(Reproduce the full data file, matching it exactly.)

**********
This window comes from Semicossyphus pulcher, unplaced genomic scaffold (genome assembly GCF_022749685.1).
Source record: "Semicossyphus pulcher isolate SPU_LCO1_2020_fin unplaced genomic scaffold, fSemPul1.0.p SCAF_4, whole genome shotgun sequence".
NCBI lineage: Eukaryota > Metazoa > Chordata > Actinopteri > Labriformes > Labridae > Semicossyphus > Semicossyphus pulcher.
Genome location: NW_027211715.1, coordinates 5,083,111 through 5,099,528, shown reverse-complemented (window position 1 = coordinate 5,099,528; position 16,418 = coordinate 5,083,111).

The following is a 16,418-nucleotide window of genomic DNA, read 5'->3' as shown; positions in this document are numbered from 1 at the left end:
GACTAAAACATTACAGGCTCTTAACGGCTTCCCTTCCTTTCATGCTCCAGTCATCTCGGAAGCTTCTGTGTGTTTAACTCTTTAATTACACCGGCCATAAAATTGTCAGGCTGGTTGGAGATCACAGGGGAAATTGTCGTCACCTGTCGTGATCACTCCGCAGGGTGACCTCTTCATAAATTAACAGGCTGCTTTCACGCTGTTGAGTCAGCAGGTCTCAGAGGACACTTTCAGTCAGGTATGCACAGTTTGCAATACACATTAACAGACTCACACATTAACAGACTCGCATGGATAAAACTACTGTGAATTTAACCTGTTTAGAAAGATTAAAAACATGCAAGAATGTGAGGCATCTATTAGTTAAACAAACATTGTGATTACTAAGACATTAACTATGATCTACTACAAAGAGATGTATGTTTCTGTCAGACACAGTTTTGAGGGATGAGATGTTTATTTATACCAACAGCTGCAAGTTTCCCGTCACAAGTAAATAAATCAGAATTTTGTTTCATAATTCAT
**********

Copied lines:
This window comes from Semicossyphus pulcher, unplaced genomic scaffold (genome assembly GCF_022749685.1).
Source record: "Semicossyphus pulcher isolate SPU_LCO1_2020_fin unplaced genomic scaffold, fSemPul1.0.p SCAF_4, whole genome shotgun sequence".
NCBI lineage: Eukaryota > Metazoa > Chordata > Actinopteri > Labriformes > Labridae > Semicossyphus > Semicossyphus pulcher.
Genome location: NW_027211715.1, coordinates 5,083,111 through 5,099,528, shown reverse-complemented (window position 1 = coordinate 5,099,528; position 16,418 = coordinate 5,083,111).

The following is a 16,418-nucleotide window of genomic DNA, read 5'->3' as shown; positions in this document are numbered from 1 at the left end:
GACTAAAACATTACAGGCTCTTAACGGCTTCCCTTCCTTTCATGCTCCAGTCATCTCGGAAGCTTCTGTGTGTTTAACTCTTTAATTACACCGGCCATAAAATTGTCAGGCTGGTTGGAGATCACAGGGGAAATTGTCGTCACCTGTCGTGATCACTCCGCAGGGTGACCTCTTCATAAATTAACAGGCTGCTTTCACGCTGTTGAGTCAGCAGGTCTCAGAGGACACTTTCAGTCAGGTATGCACAGTTTGCAATACACATTAACAGACTCACACATTAACAGACTCGCATGGATAAAACTACTGTGAATTTAACCTGTTTAGAAAGATTAAAAACATGCAAGAATGTGAGGCATCTATTAGTTAAACAAACATTGTGATTACTAAGACATTAACTATGATCTACTACAAAGAGATGTATGTTTCTGTCAGACACAGTTTTGAGGGATGAGATGTTTATTTATACCAACAGCTGCAAGTTTCCCGTCACAAGTAAATAAATCAGAATTTTGTTTCATAATTCAT